Have you tried meditating? The benefits of this practice are multiple, so here we will tell you the main meditation techniques so that you know them and think about which one best suits your lifestyle. Cheer up!

Meditation is a very old practice, especially developed in the Eastern countries. So many are its benefits, and the simplicity of its practice, that it has been extended to western countries. They already apply it in some schools, in the work and health areas, and those who recommend it are expanding and perfecting their practice.

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In this article we will tell you the main meditation methods, so that you know them and think about which one best suits your lifestyle.

What benefits does meditating bring?

Some of the benefits of meditation practice are:

1. Reduces stress and anxiety, enhances inner serenity.

2. Favors the processes of self-knowledge and reflection.

3. It has beneficial effects on health and the immune system in general. Increase pain tolerance.

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4. It helps focus attention and strengthens memory

5. Facilitates communication and empathy processes with people

6. Exalts optimism, decreases the negative view on situations

No matter the reason that leads you to this practice, you know that the benefits will be multiple. Here we tell you about the different types of meditation, so you can think which one best suits your lifestyle.

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What are the five types of meditation we recommend?
1. Buddhist Meditation - Zen Meditation: Sometimes when we talk about meditation we imagine a person sitting cross-legged in front of her, the fingers of the hands doing a Mudra position (thumb and index touching) and the eyes half-closed. Zazen means "sitting meditation" in Japanese. What we call the lotus position.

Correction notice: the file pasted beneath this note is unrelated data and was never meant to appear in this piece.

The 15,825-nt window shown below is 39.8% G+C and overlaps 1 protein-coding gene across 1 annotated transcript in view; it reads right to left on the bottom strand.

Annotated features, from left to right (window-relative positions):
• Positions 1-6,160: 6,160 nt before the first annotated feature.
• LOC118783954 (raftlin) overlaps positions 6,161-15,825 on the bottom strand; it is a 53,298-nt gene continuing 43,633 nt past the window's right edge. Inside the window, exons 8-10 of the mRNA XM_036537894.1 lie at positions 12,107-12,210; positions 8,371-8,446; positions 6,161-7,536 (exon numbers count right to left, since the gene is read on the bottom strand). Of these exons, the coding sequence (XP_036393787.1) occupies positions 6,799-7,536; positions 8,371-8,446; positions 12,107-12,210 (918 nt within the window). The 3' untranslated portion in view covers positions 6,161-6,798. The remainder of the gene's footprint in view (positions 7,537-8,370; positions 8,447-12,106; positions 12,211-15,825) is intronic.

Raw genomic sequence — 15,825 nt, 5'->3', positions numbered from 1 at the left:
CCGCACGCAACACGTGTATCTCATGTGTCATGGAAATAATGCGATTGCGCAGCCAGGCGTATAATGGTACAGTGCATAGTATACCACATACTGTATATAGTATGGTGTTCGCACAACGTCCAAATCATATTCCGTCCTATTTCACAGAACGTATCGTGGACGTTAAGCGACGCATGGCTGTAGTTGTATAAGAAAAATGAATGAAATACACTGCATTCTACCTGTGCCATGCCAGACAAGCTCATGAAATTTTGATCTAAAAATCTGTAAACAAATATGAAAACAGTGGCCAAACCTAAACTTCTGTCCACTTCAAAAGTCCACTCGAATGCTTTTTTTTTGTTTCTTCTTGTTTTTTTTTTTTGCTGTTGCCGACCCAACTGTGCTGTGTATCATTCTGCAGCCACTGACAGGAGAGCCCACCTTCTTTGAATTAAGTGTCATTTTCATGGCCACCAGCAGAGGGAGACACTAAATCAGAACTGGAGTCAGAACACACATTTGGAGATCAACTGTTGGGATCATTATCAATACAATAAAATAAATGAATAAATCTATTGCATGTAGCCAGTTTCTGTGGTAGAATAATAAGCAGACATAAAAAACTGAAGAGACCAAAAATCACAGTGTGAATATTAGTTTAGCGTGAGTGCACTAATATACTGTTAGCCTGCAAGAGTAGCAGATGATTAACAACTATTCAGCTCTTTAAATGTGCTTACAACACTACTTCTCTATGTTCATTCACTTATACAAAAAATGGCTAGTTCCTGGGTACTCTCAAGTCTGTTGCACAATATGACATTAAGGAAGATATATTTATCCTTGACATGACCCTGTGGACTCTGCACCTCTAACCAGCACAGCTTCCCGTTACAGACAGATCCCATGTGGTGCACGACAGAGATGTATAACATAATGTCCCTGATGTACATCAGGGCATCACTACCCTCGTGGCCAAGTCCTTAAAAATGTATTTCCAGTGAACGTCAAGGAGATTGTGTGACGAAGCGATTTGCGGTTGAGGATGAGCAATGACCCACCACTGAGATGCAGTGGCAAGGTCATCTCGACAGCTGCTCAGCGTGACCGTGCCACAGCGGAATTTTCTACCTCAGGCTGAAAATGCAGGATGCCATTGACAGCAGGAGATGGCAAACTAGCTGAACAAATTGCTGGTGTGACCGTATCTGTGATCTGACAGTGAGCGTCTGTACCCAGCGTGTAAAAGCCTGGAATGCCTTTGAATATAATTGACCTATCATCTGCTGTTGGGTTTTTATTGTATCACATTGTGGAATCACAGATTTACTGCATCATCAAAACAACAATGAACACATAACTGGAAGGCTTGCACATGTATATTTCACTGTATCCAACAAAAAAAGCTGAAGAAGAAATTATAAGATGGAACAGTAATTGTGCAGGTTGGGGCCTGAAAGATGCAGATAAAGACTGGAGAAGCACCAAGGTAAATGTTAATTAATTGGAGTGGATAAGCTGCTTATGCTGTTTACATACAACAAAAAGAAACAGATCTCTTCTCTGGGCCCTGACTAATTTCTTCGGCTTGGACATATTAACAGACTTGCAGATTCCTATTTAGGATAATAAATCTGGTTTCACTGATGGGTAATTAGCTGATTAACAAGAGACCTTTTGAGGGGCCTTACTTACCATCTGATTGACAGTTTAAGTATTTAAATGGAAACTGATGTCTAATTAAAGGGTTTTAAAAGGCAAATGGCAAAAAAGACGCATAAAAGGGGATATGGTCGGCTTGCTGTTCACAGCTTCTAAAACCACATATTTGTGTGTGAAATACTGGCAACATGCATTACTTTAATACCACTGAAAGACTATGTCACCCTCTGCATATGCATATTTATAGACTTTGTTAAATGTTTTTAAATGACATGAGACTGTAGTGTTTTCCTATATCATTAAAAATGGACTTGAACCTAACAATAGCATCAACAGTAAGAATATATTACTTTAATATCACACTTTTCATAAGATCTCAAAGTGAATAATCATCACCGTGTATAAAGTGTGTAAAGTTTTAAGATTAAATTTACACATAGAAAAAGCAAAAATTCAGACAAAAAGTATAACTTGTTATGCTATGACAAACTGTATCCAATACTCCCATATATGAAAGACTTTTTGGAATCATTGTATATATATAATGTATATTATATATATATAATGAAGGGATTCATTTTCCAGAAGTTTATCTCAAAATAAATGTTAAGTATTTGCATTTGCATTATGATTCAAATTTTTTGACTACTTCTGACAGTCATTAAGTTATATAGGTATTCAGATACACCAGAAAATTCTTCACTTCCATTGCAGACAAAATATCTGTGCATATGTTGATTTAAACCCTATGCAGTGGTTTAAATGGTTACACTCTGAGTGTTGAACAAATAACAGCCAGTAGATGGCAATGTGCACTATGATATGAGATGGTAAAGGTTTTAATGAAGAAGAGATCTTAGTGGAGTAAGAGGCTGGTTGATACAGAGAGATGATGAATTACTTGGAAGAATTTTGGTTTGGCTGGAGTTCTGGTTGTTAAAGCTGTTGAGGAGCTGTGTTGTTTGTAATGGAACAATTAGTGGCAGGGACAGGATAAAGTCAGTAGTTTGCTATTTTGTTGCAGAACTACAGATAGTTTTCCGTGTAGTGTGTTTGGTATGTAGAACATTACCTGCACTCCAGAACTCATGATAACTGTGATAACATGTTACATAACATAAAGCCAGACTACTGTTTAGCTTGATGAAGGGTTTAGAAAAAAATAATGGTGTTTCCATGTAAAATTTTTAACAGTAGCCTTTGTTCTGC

It is the best known method, and it is about keeping the mind blank and focused on the actual moment. Feel the breath and discard any image or thought that appears in our mind. According to Buddha, the problem of men is not knowing how to separate their mind. This is a very valuable tool but only that, and we should not leave it free, it is not oneself, so we should not be its slaves. Keeping the mind blank, in the present, seems simple to say but it is very difficult to achieve. It requires a lot of practice, and getting to stay five minutes is really a great achievement for a beginner.

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Zazen is a practice that can radically modify our spiritual well-being. Buddhism is considered a consequence of Zazen, of the meditation of the Buddha. Breathing should focus on the belly, not the nose. It is habitual to improve the technique by counting our inspirations and expirations.


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2. Vipassana Meditation: It is the meditation that uses the Western current of Mindfullness, and consists in becoming aware of our nasal breathing, seeing things as they are and staying in the present. By simply observing thoughts without judging them, you try to separate yourself from your emotional connotations.

3. Transcendental Meditation: It is based on Mantras (sounds) that must be repeated to help empty our minds of other thoughts. It has its origin in India and each person must find their own Mantra. This meditation is not related to any religion, and it is believed that is currently a practice carried out by more than 15 million people in the world. It is advised to divide your practice into two sessions of 15 to 20 minutes each. In a comfortable position, without interruptions..

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4. Kundalini Meditation: In Hinduism, Kundalini energy is symbolically represented by a snake that sleeps in the region of the first chakra, at the base of the column. If this energy is activated, it leads to enlightening processes. Meditation includes breathing techniques, chants and yoga positions.

5. Primordial sound meditation: It is based on the repetition of mantras, which come from the Hindu tradition. It is a phrase or word or syllable that is repeated supporting meditation. In the Christian religion it is the equivalent of the prayer of the rosary. It can be repeated aloud or silently, and it helps to find calm. It helps organize meditation to people who often disperse their thinking.